Roll with it: Toilet paper, trash show brisk business at Grand Canyon

Despite a partial government shutdown, efforts to keep Grand Canyon National Park open appear to have been successful, based on unusually high amounts of trash coming out of the park and toilet paper being taken in, officials say. (Photo courtesy of National Park Service)

WASHINGTON – Despite a partial government shutdown, Grand Canyon National Park appears to be doing a brisk business – based on the amount of toilet paper workers are taking in to the park and the amount of trash they’re taking out.

Local business officials say park workers have hauled off 106 tons of trash and stocked more than 472,000 feet of toilet paper during a busy three-week period over the holidays. That’s an extra 14 tons of trash and 147,000 feet more toilet paper than in a typical Dec. 22-Jan. 5 period in other years at the park.

“From the waste increase, we feel that there was an increase in park visitation,” said Laura Chastain, general manager of the Grand Canyon Chamber of Commerce, who provided the numbers. She said the park is running at almost 100 percent.

That’s good news for nearby businesses that depend on the park and the millions of visitors it draws every year. Jan Bardwell, information specialist at the Williams visitors center, said business slowed recently with the turn in the weather and the end of holiday attractions, but that it had been steady despite the shutdown.

“We were running 300 or 400 people a day through the visitors center,” Bardwell said. “Usually if we get 60 to 100 a day we are doing pretty good.”

No one will speculate on what might be behind the apparent uptick in visitors but one benefit of visiting Grand Canyon National Park now is that it’s free: Because of the government shutdown, no one is collecting the regular entrance fee.

That also means that there has been no one to count cars. But with the park still open to visitors, officials can measure the amount of trash being generated and toilet paper being used.

And those numbers have been substantial. The 106 tons of trash weighs as much as 15 full-grown African elephants while the 472,000 feet of toilet paper would stretch for just over 89 miles – enough to crisscross the canyon five times at its widest point.

Chastain said the National Park Service has recorded the tonnage of trash collected from Dec. 22 to Jan. 5, one of the park’s busiest times of year, since 2010. The feet of toilet paper used in that same period has been collected since 2016. Averages for previous years were 92 tons of trash and 325,000 feet of TP.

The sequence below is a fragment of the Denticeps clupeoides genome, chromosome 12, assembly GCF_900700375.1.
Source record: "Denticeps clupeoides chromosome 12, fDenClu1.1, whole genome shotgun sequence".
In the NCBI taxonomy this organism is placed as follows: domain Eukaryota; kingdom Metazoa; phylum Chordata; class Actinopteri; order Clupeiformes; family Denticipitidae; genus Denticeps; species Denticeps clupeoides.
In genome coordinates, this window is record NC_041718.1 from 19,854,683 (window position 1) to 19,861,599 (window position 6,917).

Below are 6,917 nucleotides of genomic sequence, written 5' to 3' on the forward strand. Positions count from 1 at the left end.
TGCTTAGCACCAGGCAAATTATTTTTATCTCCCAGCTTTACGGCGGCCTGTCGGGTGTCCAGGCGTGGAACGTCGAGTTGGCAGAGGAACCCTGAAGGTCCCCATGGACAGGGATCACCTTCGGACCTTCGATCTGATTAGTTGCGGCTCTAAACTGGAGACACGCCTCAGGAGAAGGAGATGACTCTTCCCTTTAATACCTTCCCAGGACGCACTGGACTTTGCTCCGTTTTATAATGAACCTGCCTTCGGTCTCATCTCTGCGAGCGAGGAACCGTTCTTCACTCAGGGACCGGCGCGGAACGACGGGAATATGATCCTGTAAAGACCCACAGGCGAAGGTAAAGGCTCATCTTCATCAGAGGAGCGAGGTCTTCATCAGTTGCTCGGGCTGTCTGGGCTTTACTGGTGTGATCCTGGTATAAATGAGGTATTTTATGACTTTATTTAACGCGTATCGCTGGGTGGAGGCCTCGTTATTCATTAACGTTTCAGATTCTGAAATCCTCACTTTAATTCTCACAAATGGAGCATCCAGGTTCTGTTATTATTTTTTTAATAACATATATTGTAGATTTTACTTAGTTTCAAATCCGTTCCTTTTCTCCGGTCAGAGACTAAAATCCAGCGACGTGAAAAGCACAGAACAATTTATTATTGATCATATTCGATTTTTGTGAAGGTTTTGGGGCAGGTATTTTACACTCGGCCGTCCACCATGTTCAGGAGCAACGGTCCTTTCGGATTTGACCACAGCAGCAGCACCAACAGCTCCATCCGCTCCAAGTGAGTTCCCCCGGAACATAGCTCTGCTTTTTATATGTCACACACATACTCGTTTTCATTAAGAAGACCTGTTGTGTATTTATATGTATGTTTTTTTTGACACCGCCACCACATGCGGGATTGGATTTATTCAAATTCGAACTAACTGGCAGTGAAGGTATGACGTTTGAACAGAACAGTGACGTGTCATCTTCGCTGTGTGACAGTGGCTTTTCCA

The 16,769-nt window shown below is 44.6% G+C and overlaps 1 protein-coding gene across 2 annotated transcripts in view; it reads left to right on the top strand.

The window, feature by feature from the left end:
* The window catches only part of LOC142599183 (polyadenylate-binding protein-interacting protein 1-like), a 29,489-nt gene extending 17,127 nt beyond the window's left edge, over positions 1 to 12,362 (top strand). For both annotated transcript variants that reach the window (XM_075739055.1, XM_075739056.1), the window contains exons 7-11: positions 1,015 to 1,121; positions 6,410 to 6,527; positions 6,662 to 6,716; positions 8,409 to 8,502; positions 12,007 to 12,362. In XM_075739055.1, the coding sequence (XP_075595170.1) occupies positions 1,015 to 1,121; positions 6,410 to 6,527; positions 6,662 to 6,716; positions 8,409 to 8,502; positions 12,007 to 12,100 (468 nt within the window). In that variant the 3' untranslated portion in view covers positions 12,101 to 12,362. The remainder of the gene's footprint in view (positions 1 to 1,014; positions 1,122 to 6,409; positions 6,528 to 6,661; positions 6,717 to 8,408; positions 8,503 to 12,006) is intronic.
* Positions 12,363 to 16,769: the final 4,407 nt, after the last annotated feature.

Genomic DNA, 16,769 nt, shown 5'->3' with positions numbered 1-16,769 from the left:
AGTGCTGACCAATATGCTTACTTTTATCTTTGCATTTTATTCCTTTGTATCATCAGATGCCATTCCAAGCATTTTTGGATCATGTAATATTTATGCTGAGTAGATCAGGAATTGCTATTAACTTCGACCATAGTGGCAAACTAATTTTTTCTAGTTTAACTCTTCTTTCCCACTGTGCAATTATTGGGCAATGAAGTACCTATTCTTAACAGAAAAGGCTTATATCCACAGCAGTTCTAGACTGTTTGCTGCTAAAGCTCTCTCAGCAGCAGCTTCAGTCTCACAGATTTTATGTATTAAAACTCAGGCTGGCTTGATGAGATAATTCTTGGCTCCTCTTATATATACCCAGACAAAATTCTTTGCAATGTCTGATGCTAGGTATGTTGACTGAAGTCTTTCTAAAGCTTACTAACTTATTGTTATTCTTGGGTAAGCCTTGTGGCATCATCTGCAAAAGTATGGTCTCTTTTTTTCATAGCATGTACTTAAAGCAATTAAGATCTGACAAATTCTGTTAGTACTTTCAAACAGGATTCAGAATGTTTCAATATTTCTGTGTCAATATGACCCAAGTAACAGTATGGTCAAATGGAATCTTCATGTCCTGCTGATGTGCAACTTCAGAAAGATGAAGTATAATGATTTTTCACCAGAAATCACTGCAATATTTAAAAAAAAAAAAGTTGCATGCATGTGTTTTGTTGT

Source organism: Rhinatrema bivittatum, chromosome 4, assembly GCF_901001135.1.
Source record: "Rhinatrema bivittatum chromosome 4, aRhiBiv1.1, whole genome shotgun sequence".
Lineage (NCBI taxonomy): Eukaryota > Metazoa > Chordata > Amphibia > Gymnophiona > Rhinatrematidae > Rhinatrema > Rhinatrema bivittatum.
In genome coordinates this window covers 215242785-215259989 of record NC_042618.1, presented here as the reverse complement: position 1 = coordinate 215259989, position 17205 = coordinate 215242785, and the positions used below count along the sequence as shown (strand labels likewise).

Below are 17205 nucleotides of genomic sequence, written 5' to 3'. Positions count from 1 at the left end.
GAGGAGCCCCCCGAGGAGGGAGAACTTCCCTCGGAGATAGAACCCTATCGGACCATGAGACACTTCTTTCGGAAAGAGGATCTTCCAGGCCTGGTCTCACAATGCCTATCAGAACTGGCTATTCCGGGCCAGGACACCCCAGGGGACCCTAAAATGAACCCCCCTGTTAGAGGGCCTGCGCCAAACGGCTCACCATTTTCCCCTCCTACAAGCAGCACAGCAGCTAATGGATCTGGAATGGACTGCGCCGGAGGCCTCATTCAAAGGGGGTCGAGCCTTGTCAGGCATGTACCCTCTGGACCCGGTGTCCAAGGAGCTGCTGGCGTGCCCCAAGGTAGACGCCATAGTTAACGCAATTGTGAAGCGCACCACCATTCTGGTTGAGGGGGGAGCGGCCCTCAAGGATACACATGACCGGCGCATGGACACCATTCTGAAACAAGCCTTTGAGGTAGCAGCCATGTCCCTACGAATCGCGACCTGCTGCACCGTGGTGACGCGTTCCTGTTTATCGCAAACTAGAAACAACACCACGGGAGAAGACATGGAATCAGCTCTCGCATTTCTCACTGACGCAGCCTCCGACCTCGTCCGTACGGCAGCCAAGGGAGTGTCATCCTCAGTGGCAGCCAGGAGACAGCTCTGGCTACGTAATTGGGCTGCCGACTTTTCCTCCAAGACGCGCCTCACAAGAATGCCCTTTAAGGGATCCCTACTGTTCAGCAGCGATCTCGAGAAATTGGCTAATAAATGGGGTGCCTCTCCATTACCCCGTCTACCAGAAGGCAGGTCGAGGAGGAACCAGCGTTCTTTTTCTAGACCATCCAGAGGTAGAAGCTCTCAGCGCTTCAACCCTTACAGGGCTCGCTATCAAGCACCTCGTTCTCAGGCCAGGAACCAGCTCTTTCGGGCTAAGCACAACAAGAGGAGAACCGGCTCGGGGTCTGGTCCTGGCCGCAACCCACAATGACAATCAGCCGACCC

Although the National Park Service is officially shut down, many of the services at the Grand Canyon have continued without a break. Canyon lodges are operated privately by Xanterra Travel Collection, which has not reported a decrease in customers since the shutdown began Dec. 22.

“Visitation has remained stable as have reservations for the train and hotels/lodges,” according to a statement from Xanterra. “The restaurants continue to be busy and business is consistent.”

The park’s visitor center is closed, hikers cannot apply for overnight permits and there are fewer rangers in the park. The gates are open, but no money is being collected.

Arizona had been subsidizing partial park operations at a cost of about $64,000 a week, but that ended this week when the Interior Department said it would tap a maintenance fund to keep the park operating.

“At the direction of the Department of Interior, the National Park Service is using funds from entrance fees to continue current operations at the Grand Canyon,” said Elizabeth Berry, a spokeswoman for Gov. Doug Ducey, in an email. “These operations include maintaining restrooms, trash collection, road maintenance, campground operations, law enforcement and emergency operations and staffing entrance gates.”

Under the Federal Lands Recreation Enhancement Act, 80 percent of entrance fees are kept at the park where they were collected, and that money is being used now, a Park Service spokesman said in an email.

Rangers have returned to the main entrance to hand out maps and assist visitors, but they are still unable to collect entry fees, Chastain said. She said it is likely costing more than the $64,000 a week the state was putting up, but did not have a specific number.

She worries about the long-term impact of using the entry fee fund now, saying it could mean fewer repairs down the road. Chastain also noted that the park would bring in more than $3 million in entry fees in a typical December, with much of that coming at the end of the month.

“We’re looking at $3.3 million of lost revenue,” Chastain said. “You’re making me sad.”

But Bardwell was looking on the bright side. Not only is she able to tell unsure visitors that the park is still open but that, for now at least, it’s free.

“The cat is out of the bag, Williams is a destination now,” she said.